A woman's right to choose a life partner in Pakistan is still considered taboo in some households.
Some think that a young woman having a love-interest is an act of shame, something that should be hidden from the world. In some households, this can get a woman killed, sometimes along with the man, silenced for life.
So what becomes of the families after one of their members is killed by another? What happens to the mother who watches her son murdering her daughter? What happens to the woman who sees her brother set their sister on fire because she had fallen in love?
That is what makers of Ghairat, an upcoming TV drama on ARY Digital, attempts to explore: the trauma families collectively undergo after an honour killing in their home and how this tragedy shapes their individual lives as they move forward.
The story of Ghairat
The plot revolves around Saba (played by budding actor Iqra Aziz) who has a "girl-next-door" persona. She has lived a sheltered life, all well within the constraints of patriarchal norms.
Saba finds a confidante and a friend in her elder sister Iqra (played by model-turned-actress Jinaan Hussain).
Saba, who held deep respect for Usman Bhai who she thought couldn't even harm a fly, now sees him in a different light. She grows up the day she sees her sister engulfed in flames and grows out of many ideals she had grown up with.
Ghairat cast and crew speak
While discussing violence against women in Pakistan, Aziz said she finds it difficult to understand why women suffer if they are thought to have failed to uphold the values of honour and dignity?
"If a man does something a woman finds offensive, should she kill him?" the actor playing the protagonist said.
When asked if she knows of anyone who may have been a victim of such violence, Aziz said she does not directly know anyone like that. "But I know families continue to pressure girls into getting married right after Intermediate," she added.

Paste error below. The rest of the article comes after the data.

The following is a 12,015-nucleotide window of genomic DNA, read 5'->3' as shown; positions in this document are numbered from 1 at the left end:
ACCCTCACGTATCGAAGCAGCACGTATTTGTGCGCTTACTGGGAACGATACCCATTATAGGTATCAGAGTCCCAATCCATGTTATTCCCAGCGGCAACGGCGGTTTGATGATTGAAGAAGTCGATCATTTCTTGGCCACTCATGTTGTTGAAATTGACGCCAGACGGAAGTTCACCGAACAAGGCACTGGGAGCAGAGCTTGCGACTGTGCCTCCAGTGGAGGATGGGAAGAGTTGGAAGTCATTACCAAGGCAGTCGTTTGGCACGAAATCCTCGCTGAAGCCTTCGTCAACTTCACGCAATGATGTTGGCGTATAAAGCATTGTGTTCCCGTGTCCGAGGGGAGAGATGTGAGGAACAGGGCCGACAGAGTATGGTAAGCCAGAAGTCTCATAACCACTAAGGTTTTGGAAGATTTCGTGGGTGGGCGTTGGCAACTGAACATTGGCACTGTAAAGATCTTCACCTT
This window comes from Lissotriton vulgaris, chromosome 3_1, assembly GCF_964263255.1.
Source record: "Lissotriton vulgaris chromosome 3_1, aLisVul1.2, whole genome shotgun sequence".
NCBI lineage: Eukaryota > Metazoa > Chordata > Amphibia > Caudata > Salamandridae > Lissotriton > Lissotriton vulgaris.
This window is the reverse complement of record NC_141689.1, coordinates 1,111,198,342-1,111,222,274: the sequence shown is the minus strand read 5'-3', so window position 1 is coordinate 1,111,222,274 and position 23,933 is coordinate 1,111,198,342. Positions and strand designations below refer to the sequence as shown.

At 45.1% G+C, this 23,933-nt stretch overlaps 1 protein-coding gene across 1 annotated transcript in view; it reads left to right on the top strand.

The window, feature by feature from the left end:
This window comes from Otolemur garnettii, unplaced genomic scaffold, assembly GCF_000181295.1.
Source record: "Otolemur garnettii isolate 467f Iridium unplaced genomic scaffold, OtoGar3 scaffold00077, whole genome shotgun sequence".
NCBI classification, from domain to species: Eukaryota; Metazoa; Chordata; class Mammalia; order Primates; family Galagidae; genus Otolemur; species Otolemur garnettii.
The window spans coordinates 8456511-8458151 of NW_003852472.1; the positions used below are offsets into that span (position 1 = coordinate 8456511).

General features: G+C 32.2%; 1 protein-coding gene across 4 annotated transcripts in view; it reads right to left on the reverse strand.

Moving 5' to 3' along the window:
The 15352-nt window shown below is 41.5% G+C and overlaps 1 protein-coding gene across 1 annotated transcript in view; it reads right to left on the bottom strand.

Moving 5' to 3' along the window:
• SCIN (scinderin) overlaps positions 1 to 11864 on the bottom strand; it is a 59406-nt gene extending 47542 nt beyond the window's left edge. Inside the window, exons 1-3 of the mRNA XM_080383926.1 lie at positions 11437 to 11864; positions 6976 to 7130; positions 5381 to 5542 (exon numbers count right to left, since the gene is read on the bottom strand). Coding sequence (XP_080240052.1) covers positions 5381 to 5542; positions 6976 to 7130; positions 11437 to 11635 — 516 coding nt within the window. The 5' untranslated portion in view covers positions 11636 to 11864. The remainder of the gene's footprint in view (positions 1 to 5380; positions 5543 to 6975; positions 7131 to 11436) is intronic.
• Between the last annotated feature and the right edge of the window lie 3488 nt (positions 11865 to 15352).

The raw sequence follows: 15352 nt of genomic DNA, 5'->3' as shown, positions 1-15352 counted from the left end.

"These girls come from good families, attend one of the best colleges in the city," Aziz said.
"Playing the villain in Ghairat was one of the most intense experiences I've had as an actor," says Syed Jibran. Born and raised in Mardan, Khyber Pakhtunkhwa, Jibran said he has seen "quite a few things" in life.
Sharing her thoughts on feminism, Aziz said, "People in our society do not fully understand what the ideology encompasses, which is why they hesitate to take on the label."
"But I do think I am a feminist... I wish we all had worn T-shirts today that said, 'We should all be feminists!'" the actor said with a laugh.
Speaking about his character, Jibran said he has played the villain before but it was the first time in 16 years of his acting career he did a scene where his character actually sets someone ablaze.
"It was one of the most intense experiences I have had as an actor," he added. Born and raised in Mardan, Khyber Pakhtunkhwa, Jibran said he has seen "quite a few things" in life.
Though he did not share any details, Jibran said he tries to put his experiences into acting to make it look as real as possible.
"As actors, we have to maintain the authenticity of the character in order to keep the audience interested," he said.
"I have to embody the beliefs of my character no matter how much I disagree with him to ensure my internal conflict does not show on the screen," Jibran, who attended Kishore Namit Kapoor Acting Institute in India, said.
"It is a mental exercise we are taught in acting school - making that switch between reality and acting," the actor shared.
For Muneeb Butt, who plays Saba's love interest in the drama, the biggest take-away from the story is to speak up. "Life and death are not in our hands, so we should not cower."
Is there a need for another drama on honour killing? Producer Abdullah Seja says yes.
"Honour killing is a sensitive topic to discuss in the mainstream, but one that is current to our times and needs to be talked about," he said.
"With Ghairat, we have tried to show how a girl could react when violence of this degree takes place in her house," he added.
When asked about the most interesting angle of the story, Seja said, "We want to nudge the audience to think, 'What if the roles were reversed?'"
Ghairat begins airing on ARY Digital at 8pm on July 24th.